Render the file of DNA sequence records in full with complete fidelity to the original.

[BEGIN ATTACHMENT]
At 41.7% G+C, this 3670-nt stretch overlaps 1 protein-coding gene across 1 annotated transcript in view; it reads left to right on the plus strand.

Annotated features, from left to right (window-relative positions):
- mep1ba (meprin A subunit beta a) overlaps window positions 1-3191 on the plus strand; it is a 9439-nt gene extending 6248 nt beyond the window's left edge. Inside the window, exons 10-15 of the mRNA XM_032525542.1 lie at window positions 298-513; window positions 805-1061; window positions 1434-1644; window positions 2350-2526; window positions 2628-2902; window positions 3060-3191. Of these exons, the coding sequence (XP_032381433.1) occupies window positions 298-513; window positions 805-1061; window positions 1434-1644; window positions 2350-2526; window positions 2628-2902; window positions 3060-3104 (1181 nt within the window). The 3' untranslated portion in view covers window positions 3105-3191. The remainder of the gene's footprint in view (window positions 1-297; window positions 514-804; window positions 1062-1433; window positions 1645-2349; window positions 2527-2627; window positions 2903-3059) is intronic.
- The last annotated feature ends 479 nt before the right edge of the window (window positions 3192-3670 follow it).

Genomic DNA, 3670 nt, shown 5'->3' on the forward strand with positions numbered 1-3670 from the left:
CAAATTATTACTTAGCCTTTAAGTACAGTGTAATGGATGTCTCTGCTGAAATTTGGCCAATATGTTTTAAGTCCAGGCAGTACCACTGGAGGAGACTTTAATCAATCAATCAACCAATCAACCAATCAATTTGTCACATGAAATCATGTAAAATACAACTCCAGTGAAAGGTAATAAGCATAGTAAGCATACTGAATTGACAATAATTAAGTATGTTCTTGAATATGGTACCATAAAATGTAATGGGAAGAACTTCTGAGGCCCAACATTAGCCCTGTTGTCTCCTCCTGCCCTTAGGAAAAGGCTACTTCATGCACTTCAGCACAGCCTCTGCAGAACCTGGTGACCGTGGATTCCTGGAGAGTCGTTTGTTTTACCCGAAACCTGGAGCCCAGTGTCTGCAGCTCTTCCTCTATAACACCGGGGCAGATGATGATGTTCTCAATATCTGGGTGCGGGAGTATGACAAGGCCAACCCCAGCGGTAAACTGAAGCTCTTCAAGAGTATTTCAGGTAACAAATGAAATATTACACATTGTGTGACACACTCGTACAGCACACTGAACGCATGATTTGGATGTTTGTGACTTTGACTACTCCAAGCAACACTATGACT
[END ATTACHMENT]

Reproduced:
At 41.7% G+C, this 3670-nt stretch overlaps 1 protein-coding gene across 1 annotated transcript in view; it reads left to right on the plus strand.

Annotated features, from left to right (window-relative positions):
- mep1ba (meprin A subunit beta a) overlaps window positions 1-3191 on the plus strand; it is a 9439-nt gene extending 6248 nt beyond the window's left edge. Inside the window, exons 10-15 of the mRNA XM_032525542.1 lie at window positions 298-513; window positions 805-1061; window positions 1434-1644; window positions 2350-2526; window positions 2628-2902; window positions 3060-3191. Of these exons, the coding sequence (XP_032381433.1) occupies window positions 298-513; window positions 805-1061; window positions 1434-1644; window positions 2350-2526; window positions 2628-2902; window positions 3060-3104 (1181 nt within the window). The 3' untranslated portion in view covers window positions 3105-3191. The remainder of the gene's footprint in view (window positions 1-297; window positions 514-804; window positions 1062-1433; window positions 1645-2349; window positions 2527-2627; window positions 2903-3059) is intronic.
- The last annotated feature ends 479 nt before the right edge of the window (window positions 3192-3670 follow it).

Genomic DNA, 3670 nt, shown 5'->3' on the forward strand with positions numbered 1-3670 from the left:
CAAATTATTACTTAGCCTTTAAGTACAGTGTAATGGATGTCTCTGCTGAAATTTGGCCAATATGTTTTAAGTCCAGGCAGTACCACTGGAGGAGACTTTAATCAATCAATCAACCAATCAACCAATCAATTTGTCACATGAAATCATGTAAAATACAACTCCAGTGAAAGGTAATAAGCATAGTAAGCATACTGAATTGACAATAATTAAGTATGTTCTTGAATATGGTACCATAAAATGTAATGGGAAGAACTTCTGAGGCCCAACATTAGCCCTGTTGTCTCCTCCTGCCCTTAGGAAAAGGCTACTTCATGCACTTCAGCACAGCCTCTGCAGAACCTGGTGACCGTGGATTCCTGGAGAGTCGTTTGTTTTACCCGAAACCTGGAGCCCAGTGTCTGCAGCTCTTCCTCTATAACACCGGGGCAGATGATGATGTTCTCAATATCTGGGTGCGGGAGTATGACAAGGCCAACCCCAGCGGTAAACTGAAGCTCTTCAAGAGTATTTCAGGTAACAAATGAAATATTACACATTGTGTGACACACTCGTACAGCACACTGAACGCATGATTTGGATGTTTGTGACTTTGACTACTCCAAGCAACACTATGACT